I think some just want to believe it is so risky and unsafe. Well I don't have 9 years under my belt yet, but what I've done I feel it is a safe hobby to have. Seems like when I hear such terrible concerns about safety and chasing it stems from those that haven't done much of it.
Mike H. has some very good points. As far as being involved in a wreck while chasing...the solution is very patient and slow down! That will mitigate that risk tremendously.

I'll have to admit that I used to haul balls down the highway when I was after a storm. But after some of the horrible wrecks that other people have been involved in, I came to the reality that hydroplaning is no joke. I'd much rather miss a storm because I was careful, rather than injuring or killing myself...or someone else.
Chasing is as risky or safe as you make it. If you're careless, anxious, impatient, overly aggressive or merely oblivious to the danger, then all sorts of bad things can happen. Complacency may be the greatest danger. Are you truly safe or have you just been lulled into a false sense of safety because nothing terrible has happened yet?

On the other hand, I believe that anyone who learns the basics of chasing safety and understands storm development and movement can stay out of harm's way. It's a matter of making safety the top priority and erring on the side of caution. Maybe that means missing the best photo opportunity to be certain of that escape route, or jumping in your car when others don't seem worried when a CG hits in a nearby pasture.

Personally, I decided that if I couldn't find and photograph great storms driving at the speed limit and chasing safely, then I would keep working on my skills until I could.
One thing that hasn't been mentioned. If you're really worried that much about your (or anyone elses for that matter) driving, get into a defensive driving course. This will help sharpen your skills as a driver and point out areas that you don't normally look at. It also has the added extra that some Insurance Companies will reduce your rate a bit after having completed the course.

A lot of Chasers (not all by any means though) have experience in driving emergency vehicles. Anyone who has driven an emergency vehicle will understand the distractions and most Emergency Vehicles have a myriad more distractions than most chase vehicles.

To those that don't want to go through Defensive Driving, or don't think it's worth your time... Be AWARE, Be PREPARED. It will happen to you. Never think "It's always the other guy" because one day it will be YOU!
My biggest fear is oncoming drivers on those single-lane state highways during the trip home...

I can't tell you the number of vehicles I've seen driving eratically late at night. The closest call was a large pick up truck which PASSED another oncoming vehicle at the crest of a hill. I had to swerve halfway off the road to assure we wouldn't hit. It took a few minutes for everything to sit in... a few seconds later, and I probably wouldn't be writing this. (How many 65+mph head on crashes with a pickup vs small sedan do you see people surviving rom?)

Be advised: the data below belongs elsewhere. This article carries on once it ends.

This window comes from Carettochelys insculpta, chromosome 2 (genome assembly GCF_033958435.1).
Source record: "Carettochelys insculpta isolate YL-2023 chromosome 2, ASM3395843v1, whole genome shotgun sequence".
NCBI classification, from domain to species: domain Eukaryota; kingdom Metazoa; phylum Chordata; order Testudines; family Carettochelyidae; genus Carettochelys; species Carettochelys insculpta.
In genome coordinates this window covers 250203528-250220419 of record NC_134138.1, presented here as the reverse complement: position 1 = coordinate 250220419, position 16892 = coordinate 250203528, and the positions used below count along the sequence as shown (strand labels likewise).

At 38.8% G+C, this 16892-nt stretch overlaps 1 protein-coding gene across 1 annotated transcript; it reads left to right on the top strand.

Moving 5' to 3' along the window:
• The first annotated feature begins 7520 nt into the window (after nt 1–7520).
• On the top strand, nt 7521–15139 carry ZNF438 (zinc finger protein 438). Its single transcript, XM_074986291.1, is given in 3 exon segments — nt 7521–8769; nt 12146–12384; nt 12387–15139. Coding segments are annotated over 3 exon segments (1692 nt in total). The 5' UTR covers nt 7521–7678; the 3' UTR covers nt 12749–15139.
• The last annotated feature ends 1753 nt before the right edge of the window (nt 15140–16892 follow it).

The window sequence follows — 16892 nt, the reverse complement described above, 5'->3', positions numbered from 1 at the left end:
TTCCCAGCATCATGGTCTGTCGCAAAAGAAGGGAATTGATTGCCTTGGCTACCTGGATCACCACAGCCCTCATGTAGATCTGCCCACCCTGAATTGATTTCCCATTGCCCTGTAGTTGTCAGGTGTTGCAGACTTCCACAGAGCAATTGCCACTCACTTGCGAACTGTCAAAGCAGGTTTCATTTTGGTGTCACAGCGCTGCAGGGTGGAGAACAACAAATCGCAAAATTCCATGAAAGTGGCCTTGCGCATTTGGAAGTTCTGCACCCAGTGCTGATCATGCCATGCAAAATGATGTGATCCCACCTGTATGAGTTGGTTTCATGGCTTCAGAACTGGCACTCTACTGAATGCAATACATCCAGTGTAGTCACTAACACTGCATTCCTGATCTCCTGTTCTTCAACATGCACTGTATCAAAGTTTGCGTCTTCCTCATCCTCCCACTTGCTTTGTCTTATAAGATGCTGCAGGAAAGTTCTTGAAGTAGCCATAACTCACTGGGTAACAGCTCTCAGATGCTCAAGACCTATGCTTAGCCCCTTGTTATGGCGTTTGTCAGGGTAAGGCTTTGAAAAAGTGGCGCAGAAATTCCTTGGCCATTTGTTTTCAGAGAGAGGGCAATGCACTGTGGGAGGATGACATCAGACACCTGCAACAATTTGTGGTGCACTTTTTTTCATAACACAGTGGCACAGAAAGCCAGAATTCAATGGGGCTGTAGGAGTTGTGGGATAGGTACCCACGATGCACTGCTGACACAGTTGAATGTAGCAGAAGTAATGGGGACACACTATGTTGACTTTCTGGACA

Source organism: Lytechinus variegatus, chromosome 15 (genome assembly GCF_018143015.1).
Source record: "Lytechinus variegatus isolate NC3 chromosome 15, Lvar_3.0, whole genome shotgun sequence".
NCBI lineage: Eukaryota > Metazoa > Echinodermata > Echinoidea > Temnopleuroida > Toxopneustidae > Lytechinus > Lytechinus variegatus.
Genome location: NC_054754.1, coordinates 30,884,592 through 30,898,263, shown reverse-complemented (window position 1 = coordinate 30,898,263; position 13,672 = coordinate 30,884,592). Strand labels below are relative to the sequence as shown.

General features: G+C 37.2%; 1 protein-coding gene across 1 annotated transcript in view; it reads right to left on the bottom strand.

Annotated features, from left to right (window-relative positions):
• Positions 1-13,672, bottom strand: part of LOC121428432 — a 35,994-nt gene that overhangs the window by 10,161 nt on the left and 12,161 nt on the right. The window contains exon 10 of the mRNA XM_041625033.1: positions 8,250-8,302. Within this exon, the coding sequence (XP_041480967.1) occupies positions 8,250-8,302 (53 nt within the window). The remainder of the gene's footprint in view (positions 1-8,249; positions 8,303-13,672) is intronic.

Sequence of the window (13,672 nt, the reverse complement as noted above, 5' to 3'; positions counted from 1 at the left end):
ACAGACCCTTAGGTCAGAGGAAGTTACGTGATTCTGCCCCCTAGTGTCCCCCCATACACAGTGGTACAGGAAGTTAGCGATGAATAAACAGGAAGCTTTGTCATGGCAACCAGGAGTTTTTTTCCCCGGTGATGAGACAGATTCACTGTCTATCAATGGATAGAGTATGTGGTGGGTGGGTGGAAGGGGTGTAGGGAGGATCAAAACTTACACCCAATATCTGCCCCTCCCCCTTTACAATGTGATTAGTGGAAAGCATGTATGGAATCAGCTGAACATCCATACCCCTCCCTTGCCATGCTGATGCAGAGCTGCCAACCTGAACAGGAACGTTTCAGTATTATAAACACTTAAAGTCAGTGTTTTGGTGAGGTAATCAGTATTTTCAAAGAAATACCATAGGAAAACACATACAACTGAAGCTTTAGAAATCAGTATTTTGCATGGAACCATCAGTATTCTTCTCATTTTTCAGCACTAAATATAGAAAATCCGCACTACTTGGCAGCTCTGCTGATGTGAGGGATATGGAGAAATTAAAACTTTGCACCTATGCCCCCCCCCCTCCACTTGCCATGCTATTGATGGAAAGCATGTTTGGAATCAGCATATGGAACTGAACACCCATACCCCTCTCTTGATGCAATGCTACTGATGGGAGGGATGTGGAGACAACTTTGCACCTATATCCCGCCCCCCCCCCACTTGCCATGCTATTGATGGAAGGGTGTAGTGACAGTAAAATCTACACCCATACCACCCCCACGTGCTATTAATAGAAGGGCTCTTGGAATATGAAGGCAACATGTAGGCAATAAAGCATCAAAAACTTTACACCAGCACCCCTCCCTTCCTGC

Mike Hollingshead wrote: Let Drummond do what Drummond does. Him or someone else that doesn't seem to respect it at all will pay for it...and guess what?
Was that really necessary Mike?

I don't worry about it because to me that is like worrying about a volcano erupting or an asteroid hitting the earth. There are far more likely dangerous things to happen to me during a chase than lightning hitting me, despite the recent close calls. I suspect many have the close calls, just not everyone happened to catch it on video. I stand a better chance of winning the Texas Lottery than I do getting hit by lightning.

I live on the caprock and have most of my life, storms are a fact of life out here, we just accept them. IMO opinion, getting in the car to avoid lightning really doesn't help much. It just travelled through several miles of air, one of the greatest electrical insulators, does anyone seriously believe that 1/4 inch of glass is going to stop it from getting you if it wants you?

If a person really must take the fun out of their chasing by worrying that much about what is going to kill you, that effort could be better spent on things that you might accidently have some degree of control over, such as TRAFFIC and stupid drivers taking you out if you don't pay attention to them.

That said, no need to go standing under trees or tying a lightning rod to your head, but I just think if your THAT worried about lightning, perhaps your better off viewing the storm from 5 miles out with binoculars if you can see through the dust and haze.

Please don't think I don't know what it can do or respect it, I just accept getting hit by lightning as one of the many risks that aggressively chasing storms presents and live with it.

If your around the storm, and it wants you, nothing short of being in a vacuum is going to stop it from getting you.

Like other's have said, other drivers on the road, ESPECIALLY in the vicinity of severe weather, are by far your greatest danger to your life.